Lothians: About 2 miles south and west of Tranent, south of Elphinstone, on minor road south of B6414, at Elphinstone Tower.
Ruin or site NT 391698 OS: 66 EH33 2LZ
Elphinstone Tower (or Castle) was a simple ruined 14th-century tower, formerly of three storeys with a stone-flagged parapet.
The basement was vaulted. The hall and original kitchen, screened by a partition, were on the first floor, and this storey was also vaulted. The upper floors contained private chambers. Many small rooms and stairs were contained in the thickness of the walls, including a peephole, where the hall could be watched in secret.
‘Elphinstoun’ is marked on Blaeu’s map of Lothian and Linlithgow, and is shown in an enclosed and wooded park. ‘Elphinston’ is depicted on Adair’s map of
The property belonged to the Setons at one time, but the Elphinstones held the lands from the 13th century. Sir Alexander Elphinstone was killed in 1435 in a raid on Piperden in Northumberland, and the property passed through his heiress by marriage to the Johnstones soon afterwards. In 1545 the Protestant martyr, George Wishart, was brought here from nearby Ormiston, and at Elphinstone was handed over to Cardinal David Beaton, who took Wishart back to St Andrews for trial and execution by burning in 1546. In 1633 Alexander Elphinstone, Master of Elphinstone, had a ratification for the property, then in 1681 John Elphinstone, Lord Elphinstone, had a ratification in his favour which mentions the lands and barony of Elphinstone, with the castle, tower, fortalice, manor place, etc.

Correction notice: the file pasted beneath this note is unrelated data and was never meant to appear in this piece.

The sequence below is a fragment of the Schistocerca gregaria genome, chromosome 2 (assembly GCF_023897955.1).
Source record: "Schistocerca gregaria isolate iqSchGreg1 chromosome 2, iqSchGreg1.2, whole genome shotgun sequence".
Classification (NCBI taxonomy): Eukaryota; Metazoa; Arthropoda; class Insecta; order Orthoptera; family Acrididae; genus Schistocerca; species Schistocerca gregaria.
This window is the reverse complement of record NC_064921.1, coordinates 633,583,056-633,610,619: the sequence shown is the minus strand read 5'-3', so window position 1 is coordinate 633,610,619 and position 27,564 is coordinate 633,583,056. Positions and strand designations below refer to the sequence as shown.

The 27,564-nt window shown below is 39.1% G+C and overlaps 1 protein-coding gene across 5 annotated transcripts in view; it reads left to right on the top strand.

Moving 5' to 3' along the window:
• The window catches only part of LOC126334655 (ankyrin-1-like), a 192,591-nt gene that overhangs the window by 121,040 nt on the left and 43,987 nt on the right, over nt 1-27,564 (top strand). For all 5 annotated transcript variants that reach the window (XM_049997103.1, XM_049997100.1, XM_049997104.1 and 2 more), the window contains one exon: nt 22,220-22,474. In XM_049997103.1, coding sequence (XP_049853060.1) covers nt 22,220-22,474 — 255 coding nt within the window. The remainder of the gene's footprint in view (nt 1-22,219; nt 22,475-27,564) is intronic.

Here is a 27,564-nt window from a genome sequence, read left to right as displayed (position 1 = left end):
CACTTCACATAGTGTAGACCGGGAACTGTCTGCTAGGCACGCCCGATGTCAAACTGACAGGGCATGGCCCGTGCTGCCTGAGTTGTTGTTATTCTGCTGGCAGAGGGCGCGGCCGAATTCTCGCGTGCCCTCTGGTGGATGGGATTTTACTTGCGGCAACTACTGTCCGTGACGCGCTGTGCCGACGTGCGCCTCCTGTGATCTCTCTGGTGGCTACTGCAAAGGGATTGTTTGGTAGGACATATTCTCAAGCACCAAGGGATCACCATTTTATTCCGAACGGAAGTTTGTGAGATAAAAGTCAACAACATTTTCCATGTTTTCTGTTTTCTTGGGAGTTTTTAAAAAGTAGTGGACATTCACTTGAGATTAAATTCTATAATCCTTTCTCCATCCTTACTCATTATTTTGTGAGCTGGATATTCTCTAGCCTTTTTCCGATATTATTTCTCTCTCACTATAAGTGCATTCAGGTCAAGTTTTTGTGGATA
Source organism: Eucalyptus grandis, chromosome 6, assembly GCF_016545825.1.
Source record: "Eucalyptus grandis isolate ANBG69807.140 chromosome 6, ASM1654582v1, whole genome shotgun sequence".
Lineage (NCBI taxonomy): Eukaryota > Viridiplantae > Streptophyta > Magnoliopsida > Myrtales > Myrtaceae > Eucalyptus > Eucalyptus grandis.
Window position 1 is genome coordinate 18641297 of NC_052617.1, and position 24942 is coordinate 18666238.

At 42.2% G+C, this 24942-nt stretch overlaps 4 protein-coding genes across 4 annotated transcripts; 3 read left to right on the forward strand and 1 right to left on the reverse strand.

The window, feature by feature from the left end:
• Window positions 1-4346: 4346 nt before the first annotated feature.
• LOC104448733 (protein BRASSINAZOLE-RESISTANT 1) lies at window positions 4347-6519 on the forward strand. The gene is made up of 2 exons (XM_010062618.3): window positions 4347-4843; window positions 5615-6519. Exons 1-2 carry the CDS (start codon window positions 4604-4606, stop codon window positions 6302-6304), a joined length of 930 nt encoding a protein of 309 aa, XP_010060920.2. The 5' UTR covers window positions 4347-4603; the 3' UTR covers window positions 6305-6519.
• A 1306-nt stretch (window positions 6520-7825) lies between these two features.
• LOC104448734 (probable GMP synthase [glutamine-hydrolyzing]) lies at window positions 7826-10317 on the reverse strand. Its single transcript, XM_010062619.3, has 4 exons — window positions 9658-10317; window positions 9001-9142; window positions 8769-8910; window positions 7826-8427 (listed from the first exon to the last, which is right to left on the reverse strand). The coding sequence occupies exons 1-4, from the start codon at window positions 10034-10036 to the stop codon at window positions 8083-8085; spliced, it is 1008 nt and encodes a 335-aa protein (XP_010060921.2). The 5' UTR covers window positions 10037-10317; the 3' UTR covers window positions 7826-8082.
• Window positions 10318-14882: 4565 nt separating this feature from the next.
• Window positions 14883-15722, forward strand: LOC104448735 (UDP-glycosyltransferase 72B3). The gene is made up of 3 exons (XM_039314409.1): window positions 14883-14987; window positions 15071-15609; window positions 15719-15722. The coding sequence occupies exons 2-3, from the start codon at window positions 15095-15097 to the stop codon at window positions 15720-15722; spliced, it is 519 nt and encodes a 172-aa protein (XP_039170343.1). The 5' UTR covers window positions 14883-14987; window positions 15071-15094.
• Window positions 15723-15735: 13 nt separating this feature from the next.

An adjoining mansion of 1600 was demolished in 1865, as was much of the tower in 1955 due to subsidence from coal workings. More has been lost since, and
now only a few feet of walls remain.
One story is that there was an underground passage linking the tower to Falside Castle.
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